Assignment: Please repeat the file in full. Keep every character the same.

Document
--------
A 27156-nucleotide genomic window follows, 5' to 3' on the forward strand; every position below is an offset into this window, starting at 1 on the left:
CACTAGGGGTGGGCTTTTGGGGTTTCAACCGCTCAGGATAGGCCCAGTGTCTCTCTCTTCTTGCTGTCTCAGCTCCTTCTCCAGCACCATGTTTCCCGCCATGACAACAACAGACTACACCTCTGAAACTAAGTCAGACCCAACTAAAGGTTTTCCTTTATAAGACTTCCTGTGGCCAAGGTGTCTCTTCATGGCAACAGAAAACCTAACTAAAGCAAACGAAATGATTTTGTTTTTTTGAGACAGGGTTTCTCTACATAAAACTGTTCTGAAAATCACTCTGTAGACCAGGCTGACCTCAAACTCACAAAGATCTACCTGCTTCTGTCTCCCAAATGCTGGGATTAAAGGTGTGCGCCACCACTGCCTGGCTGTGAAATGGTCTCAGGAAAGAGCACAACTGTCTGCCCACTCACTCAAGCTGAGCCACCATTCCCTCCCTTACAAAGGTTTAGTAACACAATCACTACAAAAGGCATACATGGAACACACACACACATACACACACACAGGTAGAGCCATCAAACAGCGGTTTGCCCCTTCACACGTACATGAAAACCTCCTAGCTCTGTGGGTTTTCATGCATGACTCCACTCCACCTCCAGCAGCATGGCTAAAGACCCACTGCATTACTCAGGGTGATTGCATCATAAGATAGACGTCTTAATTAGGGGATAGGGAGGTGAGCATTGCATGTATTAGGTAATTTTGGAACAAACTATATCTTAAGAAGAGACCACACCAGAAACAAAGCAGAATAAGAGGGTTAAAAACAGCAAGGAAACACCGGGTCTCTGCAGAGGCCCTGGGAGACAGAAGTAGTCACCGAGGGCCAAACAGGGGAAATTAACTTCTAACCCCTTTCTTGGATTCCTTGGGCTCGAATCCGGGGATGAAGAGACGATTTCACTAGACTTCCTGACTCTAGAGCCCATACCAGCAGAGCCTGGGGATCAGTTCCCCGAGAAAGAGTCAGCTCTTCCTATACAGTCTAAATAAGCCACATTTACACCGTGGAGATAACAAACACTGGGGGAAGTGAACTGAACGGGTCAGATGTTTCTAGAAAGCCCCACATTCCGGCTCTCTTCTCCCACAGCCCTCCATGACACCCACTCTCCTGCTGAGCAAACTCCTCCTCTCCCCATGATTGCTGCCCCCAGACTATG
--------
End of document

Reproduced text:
A 27156-nucleotide genomic window follows, 5' to 3' on the forward strand; every position below is an offset into this window, starting at 1 on the left:
CACTAGGGGTGGGCTTTTGGGGTTTCAACCGCTCAGGATAGGCCCAGTGTCTCTCTCTTCTTGCTGTCTCAGCTCCTTCTCCAGCACCATGTTTCCCGCCATGACAACAACAGACTACACCTCTGAAACTAAGTCAGACCCAACTAAAGGTTTTCCTTTATAAGACTTCCTGTGGCCAAGGTGTCTCTTCATGGCAACAGAAAACCTAACTAAAGCAAACGAAATGATTTTGTTTTTTTGAGACAGGGTTTCTCTACATAAAACTGTTCTGAAAATCACTCTGTAGACCAGGCTGACCTCAAACTCACAAAGATCTACCTGCTTCTGTCTCCCAAATGCTGGGATTAAAGGTGTGCGCCACCACTGCCTGGCTGTGAAATGGTCTCAGGAAAGAGCACAACTGTCTGCCCACTCACTCAAGCTGAGCCACCATTCCCTCCCTTACAAAGGTTTAGTAACACAATCACTACAAAAGGCATACATGGAACACACACACACATACACACACACAGGTAGAGCCATCAAACAGCGGTTTGCCCCTTCACACGTACATGAAAACCTCCTAGCTCTGTGGGTTTTCATGCATGACTCCACTCCACCTCCAGCAGCATGGCTAAAGACCCACTGCATTACTCAGGGTGATTGCATCATAAGATAGACGTCTTAATTAGGGGATAGGGAGGTGAGCATTGCATGTATTAGGTAATTTTGGAACAAACTATATCTTAAGAAGAGACCACACCAGAAACAAAGCAGAATAAGAGGGTTAAAAACAGCAAGGAAACACCGGGTCTCTGCAGAGGCCCTGGGAGACAGAAGTAGTCACCGAGGGCCAAACAGGGGAAATTAACTTCTAACCCCTTTCTTGGATTCCTTGGGCTCGAATCCGGGGATGAAGAGACGATTTCACTAGACTTCCTGACTCTAGAGCCCATACCAGCAGAGCCTGGGGATCAGTTCCCCGAGAAAGAGTCAGCTCTTCCTATACAGTCTAAATAAGCCACATTTACACCGTGGAGATAACAAACACTGGGGGAAGTGAACTGAACGGGTCAGATGTTTCTAGAAAGCCCCACATTCCGGCTCTCTTCTCCCACAGCCCTCCATGACACCCACTCTCCTGCTGAGCAAACTCCTCCTCTCCCCATGATTGCTGCCCCCAGACTATG